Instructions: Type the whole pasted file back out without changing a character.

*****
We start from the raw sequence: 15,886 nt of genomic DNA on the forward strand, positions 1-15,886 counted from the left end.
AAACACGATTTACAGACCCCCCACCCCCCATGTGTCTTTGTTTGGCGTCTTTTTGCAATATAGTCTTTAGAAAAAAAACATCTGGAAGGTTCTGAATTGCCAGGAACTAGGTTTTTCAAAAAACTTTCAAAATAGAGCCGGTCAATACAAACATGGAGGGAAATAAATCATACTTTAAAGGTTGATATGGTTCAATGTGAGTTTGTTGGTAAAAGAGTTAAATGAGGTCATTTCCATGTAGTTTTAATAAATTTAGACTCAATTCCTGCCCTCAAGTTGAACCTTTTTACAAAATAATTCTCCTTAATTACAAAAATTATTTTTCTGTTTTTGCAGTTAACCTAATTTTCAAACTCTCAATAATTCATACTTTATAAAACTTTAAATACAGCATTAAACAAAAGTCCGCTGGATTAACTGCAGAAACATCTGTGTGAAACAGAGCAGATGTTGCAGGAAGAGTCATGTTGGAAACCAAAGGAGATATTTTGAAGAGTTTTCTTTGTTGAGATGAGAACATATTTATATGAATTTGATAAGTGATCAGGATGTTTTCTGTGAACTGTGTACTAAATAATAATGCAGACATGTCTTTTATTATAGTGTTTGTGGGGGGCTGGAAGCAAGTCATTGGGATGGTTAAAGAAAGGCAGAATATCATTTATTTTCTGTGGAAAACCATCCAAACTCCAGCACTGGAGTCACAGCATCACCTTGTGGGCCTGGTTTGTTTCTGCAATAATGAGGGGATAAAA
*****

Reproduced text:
We start from the raw sequence: 15,886 nt of genomic DNA on the forward strand, positions 1-15,886 counted from the left end.
AAACACGATTTACAGACCCCCCACCCCCCATGTGTCTTTGTTTGGCGTCTTTTTGCAATATAGTCTTTAGAAAAAAAACATCTGGAAGGTTCTGAATTGCCAGGAACTAGGTTTTTCAAAAAACTTTCAAAATAGAGCCGGTCAATACAAACATGGAGGGAAATAAATCATACTTTAAAGGTTGATATGGTTCAATGTGAGTTTGTTGGTAAAAGAGTTAAATGAGGTCATTTCCATGTAGTTTTAATAAATTTAGACTCAATTCCTGCCCTCAAGTTGAACCTTTTTACAAAATAATTCTCCTTAATTACAAAAATTATTTTTCTGTTTTTGCAGTTAACCTAATTTTCAAACTCTCAATAATTCATACTTTATAAAACTTTAAATACAGCATTAAACAAAAGTCCGCTGGATTAACTGCAGAAACATCTGTGTGAAACAGAGCAGATGTTGCAGGAAGAGTCATGTTGGAAACCAAAGGAGATATTTTGAAGAGTTTTCTTTGTTGAGATGAGAACATATTTATATGAATTTGATAAGTGATCAGGATGTTTTCTGTGAACTGTGTACTAAATAATAATGCAGACATGTCTTTTATTATAGTGTTTGTGGGGGGCTGGAAGCAAGTCATTGGGATGGTTAAAGAAAGGCAGAATATCATTTATTTTCTGTGGAAAACCATCCAAACTCCAGCACTGGAGTCACAGCATCACCTTGTGGGCCTGGTTTGTTTCTGCAATAATGAGGGGATAAAA